There are patients who notice something abnormal but think it’ll go away. Oftentimes, you can have inflammation in the area and that can definitely go away. But because of some taboo about talking about your genitals, [people] may not be so motivated to talk about it in general.
We do see some patients who present later when they have larger masses or have developed metastatic disease.
It does run the gamut. The key point is as you’re cleaning yourself [and] notice any abnormalities anywhere on your body, you should always feel free to ask your doctor about it. It’s much safer just to ask them than not.
A lot of times, there [aren’t] any clear symptoms. The minority of patients will present with some testicular pain; that’s actually not the most common way. The most common way that patients are diagnosed is that they notice something abnormal in size, a lump, or something like that.
If you start to feel abnormal — losing weight, developing pain, your GI or urinary function is not the same [as] it always was — then you get evaluated and it leads to a diagnosis of testicular cancer. There are a lot of other things that can cause those problems, but that’s another way.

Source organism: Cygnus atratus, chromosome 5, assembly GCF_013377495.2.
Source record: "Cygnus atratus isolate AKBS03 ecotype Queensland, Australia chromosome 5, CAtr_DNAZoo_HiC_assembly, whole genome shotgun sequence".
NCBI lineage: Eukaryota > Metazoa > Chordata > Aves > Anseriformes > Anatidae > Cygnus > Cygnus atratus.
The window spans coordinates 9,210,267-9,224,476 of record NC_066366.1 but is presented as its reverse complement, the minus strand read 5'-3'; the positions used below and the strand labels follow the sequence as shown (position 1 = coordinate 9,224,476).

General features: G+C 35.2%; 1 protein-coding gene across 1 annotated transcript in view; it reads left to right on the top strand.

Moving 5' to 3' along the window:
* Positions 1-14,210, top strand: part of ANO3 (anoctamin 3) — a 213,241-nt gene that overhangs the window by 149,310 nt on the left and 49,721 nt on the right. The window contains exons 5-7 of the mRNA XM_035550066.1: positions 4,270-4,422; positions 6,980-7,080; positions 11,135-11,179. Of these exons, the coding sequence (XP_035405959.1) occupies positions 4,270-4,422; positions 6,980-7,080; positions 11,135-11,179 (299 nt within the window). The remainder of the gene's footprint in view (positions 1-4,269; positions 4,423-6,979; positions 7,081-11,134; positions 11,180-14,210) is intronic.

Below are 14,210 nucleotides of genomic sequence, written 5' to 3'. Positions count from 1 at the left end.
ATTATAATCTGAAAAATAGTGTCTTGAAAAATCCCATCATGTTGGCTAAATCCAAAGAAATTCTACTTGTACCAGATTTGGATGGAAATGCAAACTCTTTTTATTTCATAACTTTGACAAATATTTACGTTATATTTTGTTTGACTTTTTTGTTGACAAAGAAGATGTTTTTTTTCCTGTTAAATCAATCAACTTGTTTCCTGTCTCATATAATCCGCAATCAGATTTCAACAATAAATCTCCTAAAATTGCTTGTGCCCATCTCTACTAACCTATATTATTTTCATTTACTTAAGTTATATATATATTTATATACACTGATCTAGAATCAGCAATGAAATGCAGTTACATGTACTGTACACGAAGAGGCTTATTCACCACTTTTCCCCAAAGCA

It’s not always symptomatic. It’s okay to monitor and check yourself. It’s not the most sensitive or specific, but it can be helpful. If you notice anything abnormal, ask.
There’s no real relationship between having testicular pain, for example, and the presence of metastatic disease. If this is diagnosed because you’re having back pain or troubles related to your abdomen and it turns out to be testicular cancer, that probably is related to metastatic disease. But just testicular pain itself doesn’t mean anything.
How do you do a self-exam for testicular cancer?
There is not a clear recommendation from any organization, but if one were to be doing self-checks in the shower, which is the easiest time to do it, it’s not just washing the area.
It’s more of palpating your scrotum, actually feeling your testicles specifically — not too firmly to cause pain, but just making sure that there [are] no bumps or lumps, [and] that the size is similar to what you experienced before.
Testicles can often be different sizes; that’s not necessarily something. It’s more the change that you might wonder about.
Diagnosis & treatment
How is testicular cancer diagnosed?